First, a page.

A Precious Mind
I have been married to Joanne for 48 years. I don’t think she has ever had an enemy in her life, and I have never seen a mean bone in her body. Her discerning spirit was known in our ministry, which was a tremendous gift to me. Joanne was a prolific reader, and would devour two or more books a week. She never intentionally did research for me, but many times I heard her say, “You might be interested in this,” and I was. She was my editor for numerous college papers, two master’s theses, and two doctoral dissertations, and sixty books. Her university degree was in home economics and foods, but her major should have been English literature.
She is still my life mate, but I miss her. I visit her every day in an assisted living facility. Joanne has agitated dementia, and she can’t read any more or carry on a meaningful conversation. Several months ago she started calling me “daddy.” She doesn’t care to talk to friends and not even family. I am the only one she trusts and wants to talk to, but we don’t talk much. She is relieved to see me when I come by, and then she silently reclines in her bed. I sit there for a while – in silence. I’m thankful for my own mental peace during those times, and for the good years we have had together.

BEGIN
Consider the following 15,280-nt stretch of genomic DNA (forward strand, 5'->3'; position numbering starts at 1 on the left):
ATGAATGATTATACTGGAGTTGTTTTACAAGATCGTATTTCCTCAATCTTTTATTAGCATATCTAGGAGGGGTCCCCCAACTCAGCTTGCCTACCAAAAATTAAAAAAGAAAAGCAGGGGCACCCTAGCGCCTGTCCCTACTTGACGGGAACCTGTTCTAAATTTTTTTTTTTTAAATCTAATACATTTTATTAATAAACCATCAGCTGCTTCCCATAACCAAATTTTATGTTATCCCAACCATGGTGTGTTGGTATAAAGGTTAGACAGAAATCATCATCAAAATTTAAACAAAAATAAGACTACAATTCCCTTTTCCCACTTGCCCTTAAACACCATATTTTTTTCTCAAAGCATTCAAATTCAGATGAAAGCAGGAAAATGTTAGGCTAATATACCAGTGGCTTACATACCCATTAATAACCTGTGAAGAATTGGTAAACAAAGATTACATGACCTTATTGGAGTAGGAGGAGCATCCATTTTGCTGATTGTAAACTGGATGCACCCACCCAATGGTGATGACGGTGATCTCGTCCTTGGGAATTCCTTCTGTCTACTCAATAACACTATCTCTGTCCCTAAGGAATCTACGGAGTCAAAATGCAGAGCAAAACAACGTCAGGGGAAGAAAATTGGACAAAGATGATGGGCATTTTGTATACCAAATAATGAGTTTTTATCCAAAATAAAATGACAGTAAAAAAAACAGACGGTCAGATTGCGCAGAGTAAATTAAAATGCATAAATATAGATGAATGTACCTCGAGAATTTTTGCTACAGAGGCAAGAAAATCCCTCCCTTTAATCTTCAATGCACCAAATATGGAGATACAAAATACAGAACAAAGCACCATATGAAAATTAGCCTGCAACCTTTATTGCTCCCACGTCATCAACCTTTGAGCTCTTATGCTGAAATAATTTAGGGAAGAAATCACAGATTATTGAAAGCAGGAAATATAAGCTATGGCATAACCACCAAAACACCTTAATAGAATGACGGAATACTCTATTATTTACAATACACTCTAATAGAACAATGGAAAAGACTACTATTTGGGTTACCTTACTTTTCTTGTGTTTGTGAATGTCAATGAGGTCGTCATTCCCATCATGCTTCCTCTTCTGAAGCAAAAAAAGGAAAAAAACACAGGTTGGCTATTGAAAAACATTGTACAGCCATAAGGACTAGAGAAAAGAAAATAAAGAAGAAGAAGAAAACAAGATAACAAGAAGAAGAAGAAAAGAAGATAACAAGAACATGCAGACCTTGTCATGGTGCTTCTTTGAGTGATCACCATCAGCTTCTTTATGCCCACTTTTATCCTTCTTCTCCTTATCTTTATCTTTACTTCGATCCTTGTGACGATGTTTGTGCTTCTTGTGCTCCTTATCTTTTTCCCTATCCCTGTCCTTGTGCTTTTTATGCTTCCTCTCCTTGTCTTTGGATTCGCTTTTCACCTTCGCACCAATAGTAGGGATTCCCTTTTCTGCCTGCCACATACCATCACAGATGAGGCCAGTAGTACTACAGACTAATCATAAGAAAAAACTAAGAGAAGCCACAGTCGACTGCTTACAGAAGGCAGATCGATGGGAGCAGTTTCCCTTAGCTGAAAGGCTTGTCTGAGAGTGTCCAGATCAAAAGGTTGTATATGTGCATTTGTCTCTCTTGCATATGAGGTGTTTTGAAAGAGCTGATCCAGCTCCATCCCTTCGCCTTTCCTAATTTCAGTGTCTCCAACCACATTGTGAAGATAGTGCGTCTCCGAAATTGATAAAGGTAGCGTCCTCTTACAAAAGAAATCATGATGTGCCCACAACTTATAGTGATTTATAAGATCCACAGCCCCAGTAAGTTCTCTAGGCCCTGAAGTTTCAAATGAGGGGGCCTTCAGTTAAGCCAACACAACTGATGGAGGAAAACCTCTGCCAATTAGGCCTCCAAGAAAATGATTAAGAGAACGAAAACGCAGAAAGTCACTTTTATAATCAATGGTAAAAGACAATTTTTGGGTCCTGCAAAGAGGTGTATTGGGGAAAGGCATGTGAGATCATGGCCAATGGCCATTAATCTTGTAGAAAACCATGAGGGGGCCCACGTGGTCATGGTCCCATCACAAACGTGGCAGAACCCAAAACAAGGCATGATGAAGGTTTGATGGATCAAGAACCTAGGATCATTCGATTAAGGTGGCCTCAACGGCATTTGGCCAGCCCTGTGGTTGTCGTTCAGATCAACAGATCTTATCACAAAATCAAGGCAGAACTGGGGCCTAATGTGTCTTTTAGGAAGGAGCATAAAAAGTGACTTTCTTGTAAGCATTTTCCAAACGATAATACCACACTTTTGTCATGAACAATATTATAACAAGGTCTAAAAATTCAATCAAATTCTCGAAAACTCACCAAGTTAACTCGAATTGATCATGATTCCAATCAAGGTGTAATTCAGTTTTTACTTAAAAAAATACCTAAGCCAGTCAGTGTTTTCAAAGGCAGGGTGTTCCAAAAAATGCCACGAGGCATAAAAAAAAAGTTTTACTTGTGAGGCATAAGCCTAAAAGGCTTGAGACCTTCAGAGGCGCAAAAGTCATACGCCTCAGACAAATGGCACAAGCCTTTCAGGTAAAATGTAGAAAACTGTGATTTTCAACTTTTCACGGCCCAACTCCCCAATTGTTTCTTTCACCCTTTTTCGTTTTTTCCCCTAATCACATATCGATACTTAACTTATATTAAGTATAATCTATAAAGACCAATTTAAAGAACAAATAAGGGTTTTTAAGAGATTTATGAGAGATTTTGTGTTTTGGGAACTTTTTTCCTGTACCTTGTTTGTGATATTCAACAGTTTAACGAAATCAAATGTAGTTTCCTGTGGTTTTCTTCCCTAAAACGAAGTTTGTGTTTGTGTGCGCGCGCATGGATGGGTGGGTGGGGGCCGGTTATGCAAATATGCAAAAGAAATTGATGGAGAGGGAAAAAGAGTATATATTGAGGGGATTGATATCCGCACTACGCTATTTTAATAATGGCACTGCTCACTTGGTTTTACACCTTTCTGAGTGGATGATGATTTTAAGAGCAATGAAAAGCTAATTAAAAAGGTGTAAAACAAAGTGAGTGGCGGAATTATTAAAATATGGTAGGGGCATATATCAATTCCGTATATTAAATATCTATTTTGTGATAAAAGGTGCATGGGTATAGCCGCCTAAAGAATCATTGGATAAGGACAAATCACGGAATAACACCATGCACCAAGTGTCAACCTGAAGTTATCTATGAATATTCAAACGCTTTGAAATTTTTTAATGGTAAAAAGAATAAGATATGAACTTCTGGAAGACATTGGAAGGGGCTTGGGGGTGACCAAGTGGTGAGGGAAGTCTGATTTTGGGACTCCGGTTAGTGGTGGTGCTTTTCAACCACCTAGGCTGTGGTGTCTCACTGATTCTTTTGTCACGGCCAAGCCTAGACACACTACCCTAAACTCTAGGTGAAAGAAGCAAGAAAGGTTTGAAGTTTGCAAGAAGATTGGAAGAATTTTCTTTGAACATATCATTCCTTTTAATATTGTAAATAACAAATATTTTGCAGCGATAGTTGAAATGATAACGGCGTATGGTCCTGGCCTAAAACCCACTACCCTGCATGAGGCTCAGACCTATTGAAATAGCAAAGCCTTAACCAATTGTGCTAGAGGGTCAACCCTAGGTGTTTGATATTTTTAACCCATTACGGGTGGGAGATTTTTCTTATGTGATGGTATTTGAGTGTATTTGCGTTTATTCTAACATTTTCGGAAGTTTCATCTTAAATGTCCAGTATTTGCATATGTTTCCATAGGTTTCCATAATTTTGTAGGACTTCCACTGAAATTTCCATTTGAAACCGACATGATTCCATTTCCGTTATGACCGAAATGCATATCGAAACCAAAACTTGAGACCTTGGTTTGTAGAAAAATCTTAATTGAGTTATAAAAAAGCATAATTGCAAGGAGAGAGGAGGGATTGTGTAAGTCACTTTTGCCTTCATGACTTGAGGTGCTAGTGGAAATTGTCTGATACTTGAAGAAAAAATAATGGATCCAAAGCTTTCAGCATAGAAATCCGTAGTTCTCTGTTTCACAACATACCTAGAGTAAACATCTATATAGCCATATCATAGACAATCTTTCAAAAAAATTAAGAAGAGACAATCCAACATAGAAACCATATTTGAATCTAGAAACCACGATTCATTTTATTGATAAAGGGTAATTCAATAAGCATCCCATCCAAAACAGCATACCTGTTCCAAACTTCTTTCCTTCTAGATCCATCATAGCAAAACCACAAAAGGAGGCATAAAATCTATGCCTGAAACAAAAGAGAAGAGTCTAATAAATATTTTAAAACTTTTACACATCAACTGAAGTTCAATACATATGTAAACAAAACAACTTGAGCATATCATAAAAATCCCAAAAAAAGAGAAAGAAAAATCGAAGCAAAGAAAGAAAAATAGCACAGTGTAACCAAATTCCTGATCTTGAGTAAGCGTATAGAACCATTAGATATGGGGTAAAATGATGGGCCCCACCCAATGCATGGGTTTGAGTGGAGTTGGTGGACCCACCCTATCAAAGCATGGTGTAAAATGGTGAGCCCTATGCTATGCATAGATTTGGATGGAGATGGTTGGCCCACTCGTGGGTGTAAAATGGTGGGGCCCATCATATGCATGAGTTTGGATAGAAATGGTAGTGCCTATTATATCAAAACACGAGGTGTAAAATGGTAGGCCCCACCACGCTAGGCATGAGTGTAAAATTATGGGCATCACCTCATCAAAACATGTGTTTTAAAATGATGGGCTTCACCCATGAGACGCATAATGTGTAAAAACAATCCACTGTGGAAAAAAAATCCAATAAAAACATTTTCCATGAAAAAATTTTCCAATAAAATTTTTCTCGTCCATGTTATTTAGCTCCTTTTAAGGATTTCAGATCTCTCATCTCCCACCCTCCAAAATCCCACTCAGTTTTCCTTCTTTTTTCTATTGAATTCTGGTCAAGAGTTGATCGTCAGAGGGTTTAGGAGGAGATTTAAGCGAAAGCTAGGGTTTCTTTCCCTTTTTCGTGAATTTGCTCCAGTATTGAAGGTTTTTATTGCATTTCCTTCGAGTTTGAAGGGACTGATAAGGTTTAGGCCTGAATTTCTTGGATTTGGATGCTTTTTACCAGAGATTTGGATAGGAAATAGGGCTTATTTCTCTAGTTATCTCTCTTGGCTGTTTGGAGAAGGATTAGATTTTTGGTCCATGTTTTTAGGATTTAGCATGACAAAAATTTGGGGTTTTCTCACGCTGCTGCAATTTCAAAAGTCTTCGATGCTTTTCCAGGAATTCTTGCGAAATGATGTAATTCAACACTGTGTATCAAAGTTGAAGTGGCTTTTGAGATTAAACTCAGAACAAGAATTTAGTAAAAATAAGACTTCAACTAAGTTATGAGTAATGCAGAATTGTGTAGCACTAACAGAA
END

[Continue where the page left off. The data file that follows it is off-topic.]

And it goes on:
The mind is a precious thing, but it needs a healthy brain. When the brain begins to shrink, the mind becomes incapacitated. Joanne had programmed her mind well, which is why in its limited capacity there is no meanness toward me and others, and why her most consistent request is for me to pray for her. I usually just ask God to give her peace, and to guard her heart and her mind. The apostle’s words are meaningful to me, and I hope they are to you. “The end of all things is near. Therefore be clear minded and self-controlled so that you can pray. Above all, love each other deeply, because love coves over a multitude of sins” (1 Pet. 4:7,8).
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